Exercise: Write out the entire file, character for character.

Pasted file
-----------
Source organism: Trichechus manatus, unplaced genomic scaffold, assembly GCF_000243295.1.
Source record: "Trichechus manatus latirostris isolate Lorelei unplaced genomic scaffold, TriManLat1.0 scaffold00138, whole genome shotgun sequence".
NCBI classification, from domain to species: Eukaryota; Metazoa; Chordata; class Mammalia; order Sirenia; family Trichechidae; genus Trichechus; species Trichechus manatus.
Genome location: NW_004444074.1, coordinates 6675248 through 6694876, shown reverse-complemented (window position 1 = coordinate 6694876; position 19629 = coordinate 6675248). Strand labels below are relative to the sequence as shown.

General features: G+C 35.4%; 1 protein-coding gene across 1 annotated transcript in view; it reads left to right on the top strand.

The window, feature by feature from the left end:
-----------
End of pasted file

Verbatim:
Source organism: Trichechus manatus, unplaced genomic scaffold, assembly GCF_000243295.1.
Source record: "Trichechus manatus latirostris isolate Lorelei unplaced genomic scaffold, TriManLat1.0 scaffold00138, whole genome shotgun sequence".
NCBI classification, from domain to species: Eukaryota; Metazoa; Chordata; class Mammalia; order Sirenia; family Trichechidae; genus Trichechus; species Trichechus manatus.
Genome location: NW_004444074.1, coordinates 6675248 through 6694876, shown reverse-complemented (window position 1 = coordinate 6694876; position 19629 = coordinate 6675248). Strand labels below are relative to the sequence as shown.

General features: G+C 35.4%; 1 protein-coding gene across 1 annotated transcript in view; it reads left to right on the top strand.

The window, feature by feature from the left end: